‘He understood for the first time that the world is not dumb at all, but merely waiting for someone to speak to it in a language it understands. In the fairy’s song the earth recognised the names by which it called itself.’ – Susanna Clarke, Jonathan Strange and Mr Norrell.

‘Other countries have stories of kings who will return at times of great need. Only in England is it written in the constitution.’ – Ibid.

‘There are few things on earth that couldn’t be improved by adding vampires to them.’ – Scott Westerfeld.

‘The North is full of tangled things and texts and aching eyes
And dead is all the innocence of anger and surprise.’ – G. K. Chesterton, ‘Lepanto’.

‘Nine things about oracles
Let me try to be clear.
The first thing is that nobody wants to know,
and yet you can’t stop asking.
The second is you all want reassurance:
be better off with a fortune cookie.
The third is that I don’t owe you anything,
you’re not what it’s about.
I see the tiles, sideways, sometimes,
tessera, tesserae, the way the pattern
plays out in fifths, the beat falling
unchangedly, a glimpse, a resposte in sixte,
and what will be set, sept, set down in stone,
the colours always ambiguous
even in the moment the threads part,
the owls crying in the october meadow
gods and time and weight, wait,
that one instant of vision, the curtain falling, parting,
there is a whole ocean
crashing toward
that ninth wave.’ – Jo Walton, ‘Nine Things About Oracles’.

‘Rushing down every path; that is the great madness.’ – Buile Shuibne, translated by J. G. O’Keefe.

‘Without foray with a king,
I am alone in my home,
without glorious reavings,
without friends, without music…
Without a house right full,
without the converse of generous men,
without the title of a king,
without drink, without food.
Alas that I have been parted here
from my mighty, armed host…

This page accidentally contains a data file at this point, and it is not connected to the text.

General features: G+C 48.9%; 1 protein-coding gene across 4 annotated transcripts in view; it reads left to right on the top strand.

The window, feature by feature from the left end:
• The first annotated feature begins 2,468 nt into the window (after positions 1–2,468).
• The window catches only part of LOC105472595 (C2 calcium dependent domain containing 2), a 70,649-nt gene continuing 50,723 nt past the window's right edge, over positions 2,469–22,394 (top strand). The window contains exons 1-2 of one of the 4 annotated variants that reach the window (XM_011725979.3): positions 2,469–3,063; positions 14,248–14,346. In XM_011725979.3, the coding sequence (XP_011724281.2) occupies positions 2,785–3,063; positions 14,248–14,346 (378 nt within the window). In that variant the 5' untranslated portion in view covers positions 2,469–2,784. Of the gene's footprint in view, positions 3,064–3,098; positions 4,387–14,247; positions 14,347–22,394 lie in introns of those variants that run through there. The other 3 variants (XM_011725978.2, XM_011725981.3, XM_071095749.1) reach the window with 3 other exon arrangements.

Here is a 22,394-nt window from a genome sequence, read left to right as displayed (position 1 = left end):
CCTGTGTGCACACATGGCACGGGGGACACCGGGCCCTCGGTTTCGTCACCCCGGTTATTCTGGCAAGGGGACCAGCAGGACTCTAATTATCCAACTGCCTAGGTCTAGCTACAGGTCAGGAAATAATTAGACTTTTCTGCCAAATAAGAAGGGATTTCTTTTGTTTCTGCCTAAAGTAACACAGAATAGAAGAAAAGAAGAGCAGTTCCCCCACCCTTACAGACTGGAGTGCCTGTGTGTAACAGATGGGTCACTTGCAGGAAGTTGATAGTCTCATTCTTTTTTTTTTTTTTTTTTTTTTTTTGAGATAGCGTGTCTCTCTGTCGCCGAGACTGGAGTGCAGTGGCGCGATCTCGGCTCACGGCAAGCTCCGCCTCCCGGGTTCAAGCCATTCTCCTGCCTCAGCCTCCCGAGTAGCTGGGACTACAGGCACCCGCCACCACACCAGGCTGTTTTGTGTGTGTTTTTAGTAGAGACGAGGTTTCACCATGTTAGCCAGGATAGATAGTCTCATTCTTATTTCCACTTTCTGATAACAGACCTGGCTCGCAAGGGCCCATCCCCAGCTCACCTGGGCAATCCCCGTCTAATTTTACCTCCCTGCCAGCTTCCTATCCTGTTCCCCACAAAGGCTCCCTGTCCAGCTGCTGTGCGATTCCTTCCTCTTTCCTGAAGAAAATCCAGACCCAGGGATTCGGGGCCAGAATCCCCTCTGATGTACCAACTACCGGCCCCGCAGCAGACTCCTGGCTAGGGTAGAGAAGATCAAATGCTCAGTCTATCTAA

Though I be as I am tonight,
there was a time
when my strength was not feeble
over a land that was not bad…
in my auspicious kingship
I was a good, great king.’ – Ibid.

‘My transgression has come against me
whatsoever way I flee;
’tis manifest to me from the pity shown me
that I am a sheep without a fold.’ – Ibid.

‘Sad this expedition;
would that I had not come!
Far from my home
is the country I have reached.’ – Ibid.

There, through the broken branches, go
The ravens of unresting thought;
Flying, crying, to and fro,
Cruel Claw and hungry throat,
Or else they stand and sniff the wind,
And shake their ragged claws: alas!
Thy tender eyes grow all unkind:
Gaze no more in the bitter glass.
Beloved, gaze in thine own heart,
The holy tree is growing there;
From joy, the holy branches start,
And all the trembling flowers they bear.
Remembering all that shaken hair
And how the winged sandals dart
Thine eyes grow full of tender care,
Beloved, gaze in thine own heart.’ – W. B. Yeats, ‘The Two Trees’.

‘In America, it almost seems like family has become a code word for something that you can put a five-year-old in front of, go out for two hours, and come back secure in the knowledge that your child will not have been exposed to any ideas.’ – Neil Gaiman.